Bacterial contamination of blood and blood components in a tertiary hospital setting in Nigeria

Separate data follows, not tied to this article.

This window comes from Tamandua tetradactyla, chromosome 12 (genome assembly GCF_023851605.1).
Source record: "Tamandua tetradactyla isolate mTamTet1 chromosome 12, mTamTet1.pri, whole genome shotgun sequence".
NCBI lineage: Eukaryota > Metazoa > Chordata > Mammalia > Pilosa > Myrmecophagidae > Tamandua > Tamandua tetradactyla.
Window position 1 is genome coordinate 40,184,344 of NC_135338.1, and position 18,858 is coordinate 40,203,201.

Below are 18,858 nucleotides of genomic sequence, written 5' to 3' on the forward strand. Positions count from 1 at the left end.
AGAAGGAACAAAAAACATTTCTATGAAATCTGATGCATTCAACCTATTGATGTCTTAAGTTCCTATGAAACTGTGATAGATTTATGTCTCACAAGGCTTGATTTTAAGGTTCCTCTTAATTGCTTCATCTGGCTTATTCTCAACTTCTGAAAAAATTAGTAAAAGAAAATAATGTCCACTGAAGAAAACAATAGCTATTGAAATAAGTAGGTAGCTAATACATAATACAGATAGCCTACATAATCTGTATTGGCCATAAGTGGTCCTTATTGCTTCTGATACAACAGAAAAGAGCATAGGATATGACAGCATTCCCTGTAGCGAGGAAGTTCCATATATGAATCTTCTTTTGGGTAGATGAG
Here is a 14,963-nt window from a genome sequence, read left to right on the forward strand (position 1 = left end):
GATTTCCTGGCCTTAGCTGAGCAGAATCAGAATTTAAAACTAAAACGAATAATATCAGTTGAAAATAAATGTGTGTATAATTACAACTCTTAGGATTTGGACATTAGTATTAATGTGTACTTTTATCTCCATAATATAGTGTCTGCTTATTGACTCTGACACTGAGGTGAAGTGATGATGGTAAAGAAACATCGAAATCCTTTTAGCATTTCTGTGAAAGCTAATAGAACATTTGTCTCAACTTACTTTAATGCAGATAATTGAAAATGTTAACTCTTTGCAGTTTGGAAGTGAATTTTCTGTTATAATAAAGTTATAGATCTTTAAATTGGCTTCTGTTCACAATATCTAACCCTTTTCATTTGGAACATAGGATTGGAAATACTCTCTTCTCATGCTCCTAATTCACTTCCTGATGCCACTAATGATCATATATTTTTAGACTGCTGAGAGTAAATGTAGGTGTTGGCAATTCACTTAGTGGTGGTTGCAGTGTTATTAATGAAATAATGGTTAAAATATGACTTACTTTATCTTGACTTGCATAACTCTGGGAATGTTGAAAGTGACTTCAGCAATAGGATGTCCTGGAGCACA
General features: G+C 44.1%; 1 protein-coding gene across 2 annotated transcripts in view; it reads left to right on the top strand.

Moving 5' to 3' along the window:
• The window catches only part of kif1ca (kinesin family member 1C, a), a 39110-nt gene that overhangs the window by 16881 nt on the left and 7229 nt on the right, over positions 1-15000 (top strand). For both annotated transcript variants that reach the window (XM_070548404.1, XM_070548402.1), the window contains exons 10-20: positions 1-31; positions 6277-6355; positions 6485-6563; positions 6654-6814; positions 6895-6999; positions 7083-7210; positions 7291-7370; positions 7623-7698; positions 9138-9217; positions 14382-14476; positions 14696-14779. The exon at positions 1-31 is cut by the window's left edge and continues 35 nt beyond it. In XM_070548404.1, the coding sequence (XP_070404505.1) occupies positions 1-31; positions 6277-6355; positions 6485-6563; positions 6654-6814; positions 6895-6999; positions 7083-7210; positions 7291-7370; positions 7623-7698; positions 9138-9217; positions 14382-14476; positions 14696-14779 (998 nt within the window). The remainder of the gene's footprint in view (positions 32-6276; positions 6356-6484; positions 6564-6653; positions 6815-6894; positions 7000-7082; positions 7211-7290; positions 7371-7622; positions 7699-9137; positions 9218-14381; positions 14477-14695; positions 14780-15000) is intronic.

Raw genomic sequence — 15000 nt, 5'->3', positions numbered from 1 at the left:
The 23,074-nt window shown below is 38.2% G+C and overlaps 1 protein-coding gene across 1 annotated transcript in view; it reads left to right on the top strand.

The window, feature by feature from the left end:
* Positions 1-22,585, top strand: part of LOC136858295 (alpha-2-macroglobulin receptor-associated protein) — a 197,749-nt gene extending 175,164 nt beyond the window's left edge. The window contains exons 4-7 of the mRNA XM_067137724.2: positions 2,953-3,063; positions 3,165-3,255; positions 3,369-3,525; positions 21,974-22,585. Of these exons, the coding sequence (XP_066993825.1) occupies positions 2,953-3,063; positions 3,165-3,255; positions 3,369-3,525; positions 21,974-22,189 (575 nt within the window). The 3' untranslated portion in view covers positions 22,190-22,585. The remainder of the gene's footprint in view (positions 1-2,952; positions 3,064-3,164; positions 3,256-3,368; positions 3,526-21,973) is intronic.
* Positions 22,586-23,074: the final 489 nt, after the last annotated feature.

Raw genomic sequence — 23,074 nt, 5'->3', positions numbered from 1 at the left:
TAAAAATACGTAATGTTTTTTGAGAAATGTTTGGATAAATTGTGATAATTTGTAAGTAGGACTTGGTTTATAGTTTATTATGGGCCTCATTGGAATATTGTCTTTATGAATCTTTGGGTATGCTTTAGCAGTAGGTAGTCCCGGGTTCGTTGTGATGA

AbstractActive screening of blood donors has practically eliminated viral pathogens during provision of transfusion services; however, transfusion-associated bacterial sepsis remains an important health-care concern. Currently, it is the most frequently reported cause of infectious transfusion-related fatalities. The aim of this study was to determine the prevalence of bacterial contamination in donor blood and/or blood products, and also to identify the isolated microorganism in a semi-urban university teaching hospital setting in Nigeria. The study was carried out at the Obafemi Awolowo University Teaching Hospitals Complex, Ile-Ife, Nigeria over a five-month period (May to September 2009). A total of 162 units of screened blood and blood products consisting of 160 (98.7%) refrigerated packed cells/whole blood and two (1.3%) platelet concentrate were randomly sampled following aseptic procedure. Samples were incubated at 370C for up to 7-days in Brain Heart Infusion growth medium. The identities of the isolated organisms were determined following standard microbiologic techniques. The resistance pattern of isolates to selected antimicrobial agents was also determined by the disc diffusion method. Overall prevalence of bacterial contamination in donated blood bank refrigerated blood is 8.8%. The organisms isolated were Gram-positive, namely, Staphylococcus aureus,coagulase negative staphylococcus, Bacillus sp,and Listeria sp. Resistance of the organisms to the antibiotics ranged from 29% to 100%. Bacterial contamination of blood and blood components for transfusion is common in Nigeria and it is a potential risk for hospital acquired infection. Key Words: bacterial contaminants, hospital-acquired infection, blood/blood components.
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